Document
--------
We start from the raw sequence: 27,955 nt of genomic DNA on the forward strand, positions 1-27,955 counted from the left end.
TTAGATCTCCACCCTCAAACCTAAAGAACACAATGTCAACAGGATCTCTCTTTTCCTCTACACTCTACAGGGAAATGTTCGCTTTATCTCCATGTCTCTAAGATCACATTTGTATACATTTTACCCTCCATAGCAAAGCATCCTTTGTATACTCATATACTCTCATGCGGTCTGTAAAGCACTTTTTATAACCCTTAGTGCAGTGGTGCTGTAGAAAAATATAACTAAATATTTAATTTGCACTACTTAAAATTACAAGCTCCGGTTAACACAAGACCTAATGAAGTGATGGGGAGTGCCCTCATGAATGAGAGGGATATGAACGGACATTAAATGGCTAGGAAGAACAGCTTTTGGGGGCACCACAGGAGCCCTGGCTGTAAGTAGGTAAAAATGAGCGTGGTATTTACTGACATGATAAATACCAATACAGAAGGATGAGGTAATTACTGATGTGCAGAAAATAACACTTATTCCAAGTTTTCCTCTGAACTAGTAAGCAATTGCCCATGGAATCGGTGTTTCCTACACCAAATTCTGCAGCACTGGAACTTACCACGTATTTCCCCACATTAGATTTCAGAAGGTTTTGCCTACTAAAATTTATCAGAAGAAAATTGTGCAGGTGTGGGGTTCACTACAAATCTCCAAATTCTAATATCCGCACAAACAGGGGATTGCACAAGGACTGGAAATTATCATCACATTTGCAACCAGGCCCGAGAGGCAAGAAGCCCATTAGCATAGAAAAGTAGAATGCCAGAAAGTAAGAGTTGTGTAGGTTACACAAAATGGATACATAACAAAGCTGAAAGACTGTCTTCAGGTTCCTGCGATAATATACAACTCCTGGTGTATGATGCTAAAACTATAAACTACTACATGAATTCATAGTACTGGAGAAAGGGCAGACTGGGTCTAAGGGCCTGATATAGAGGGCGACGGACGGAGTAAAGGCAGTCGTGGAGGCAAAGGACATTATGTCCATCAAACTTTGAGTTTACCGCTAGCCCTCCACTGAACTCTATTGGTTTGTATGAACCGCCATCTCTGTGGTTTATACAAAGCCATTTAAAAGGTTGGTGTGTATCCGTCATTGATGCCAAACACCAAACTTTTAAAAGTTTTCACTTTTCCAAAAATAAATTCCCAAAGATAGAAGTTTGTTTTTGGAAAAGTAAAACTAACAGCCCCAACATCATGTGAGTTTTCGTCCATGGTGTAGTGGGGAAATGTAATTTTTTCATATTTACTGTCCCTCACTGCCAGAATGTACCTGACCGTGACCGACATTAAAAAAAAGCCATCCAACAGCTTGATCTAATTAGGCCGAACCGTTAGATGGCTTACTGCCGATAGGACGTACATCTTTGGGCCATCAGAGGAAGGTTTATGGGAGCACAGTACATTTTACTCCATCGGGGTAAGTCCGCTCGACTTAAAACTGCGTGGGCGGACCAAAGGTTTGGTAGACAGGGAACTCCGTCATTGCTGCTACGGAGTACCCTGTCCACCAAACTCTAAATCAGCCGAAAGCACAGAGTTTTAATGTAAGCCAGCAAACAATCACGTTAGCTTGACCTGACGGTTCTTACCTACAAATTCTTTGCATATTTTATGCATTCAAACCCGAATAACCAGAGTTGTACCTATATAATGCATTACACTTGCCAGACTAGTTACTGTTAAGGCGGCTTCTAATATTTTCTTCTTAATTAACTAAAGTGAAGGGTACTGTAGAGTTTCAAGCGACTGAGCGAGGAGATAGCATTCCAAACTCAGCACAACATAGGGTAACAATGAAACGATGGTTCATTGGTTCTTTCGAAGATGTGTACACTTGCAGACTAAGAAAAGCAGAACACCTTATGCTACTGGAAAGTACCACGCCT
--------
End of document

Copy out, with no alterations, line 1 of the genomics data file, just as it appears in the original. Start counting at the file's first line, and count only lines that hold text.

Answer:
We start from the raw sequence: 27,955 nt of genomic DNA on the forward strand, positions 1-27,955 counted from the left end.